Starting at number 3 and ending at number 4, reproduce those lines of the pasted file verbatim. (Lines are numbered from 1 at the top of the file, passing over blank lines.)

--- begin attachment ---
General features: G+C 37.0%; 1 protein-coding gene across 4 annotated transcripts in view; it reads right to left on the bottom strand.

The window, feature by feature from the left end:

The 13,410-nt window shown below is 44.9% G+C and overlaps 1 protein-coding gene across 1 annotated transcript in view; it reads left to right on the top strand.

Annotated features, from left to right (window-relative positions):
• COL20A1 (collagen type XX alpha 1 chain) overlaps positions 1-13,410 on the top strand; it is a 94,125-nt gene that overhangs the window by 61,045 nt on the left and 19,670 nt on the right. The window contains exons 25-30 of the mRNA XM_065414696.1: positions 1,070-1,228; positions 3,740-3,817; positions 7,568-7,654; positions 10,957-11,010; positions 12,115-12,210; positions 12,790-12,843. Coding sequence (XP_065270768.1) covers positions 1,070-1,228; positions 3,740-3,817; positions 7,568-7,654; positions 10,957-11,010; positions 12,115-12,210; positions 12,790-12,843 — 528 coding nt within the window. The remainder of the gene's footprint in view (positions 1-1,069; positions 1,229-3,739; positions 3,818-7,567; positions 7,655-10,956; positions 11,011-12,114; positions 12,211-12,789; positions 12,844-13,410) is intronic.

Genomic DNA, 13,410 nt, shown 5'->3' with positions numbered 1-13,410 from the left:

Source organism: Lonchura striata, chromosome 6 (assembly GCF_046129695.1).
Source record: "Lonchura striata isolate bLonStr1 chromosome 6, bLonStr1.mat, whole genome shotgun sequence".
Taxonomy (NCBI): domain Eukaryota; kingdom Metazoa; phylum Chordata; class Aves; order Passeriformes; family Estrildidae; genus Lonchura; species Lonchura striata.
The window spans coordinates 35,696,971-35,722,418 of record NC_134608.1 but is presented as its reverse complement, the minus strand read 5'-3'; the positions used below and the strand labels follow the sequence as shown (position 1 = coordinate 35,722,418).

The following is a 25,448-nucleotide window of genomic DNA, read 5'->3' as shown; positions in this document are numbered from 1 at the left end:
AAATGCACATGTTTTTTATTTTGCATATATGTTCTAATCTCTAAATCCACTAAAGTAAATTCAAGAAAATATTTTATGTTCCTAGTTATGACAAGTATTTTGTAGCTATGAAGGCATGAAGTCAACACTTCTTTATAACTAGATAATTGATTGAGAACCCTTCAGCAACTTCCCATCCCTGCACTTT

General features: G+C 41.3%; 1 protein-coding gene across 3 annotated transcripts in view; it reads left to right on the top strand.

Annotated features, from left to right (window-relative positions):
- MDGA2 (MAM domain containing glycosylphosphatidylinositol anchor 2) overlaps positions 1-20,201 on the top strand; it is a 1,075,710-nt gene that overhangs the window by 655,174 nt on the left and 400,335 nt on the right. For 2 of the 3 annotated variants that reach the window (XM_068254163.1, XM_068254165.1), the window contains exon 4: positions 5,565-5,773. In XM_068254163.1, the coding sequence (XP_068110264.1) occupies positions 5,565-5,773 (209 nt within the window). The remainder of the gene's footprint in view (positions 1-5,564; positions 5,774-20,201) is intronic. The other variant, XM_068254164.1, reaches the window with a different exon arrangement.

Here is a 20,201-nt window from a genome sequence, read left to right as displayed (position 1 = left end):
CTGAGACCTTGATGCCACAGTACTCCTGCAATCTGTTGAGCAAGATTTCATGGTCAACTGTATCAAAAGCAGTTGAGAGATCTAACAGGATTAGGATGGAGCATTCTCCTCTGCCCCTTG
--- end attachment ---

The 13,410-nt window shown below is 44.9% G+C and overlaps 1 protein-coding gene across 1 annotated transcript in view; it reads left to right on the top strand.

Annotated features, from left to right (window-relative positions):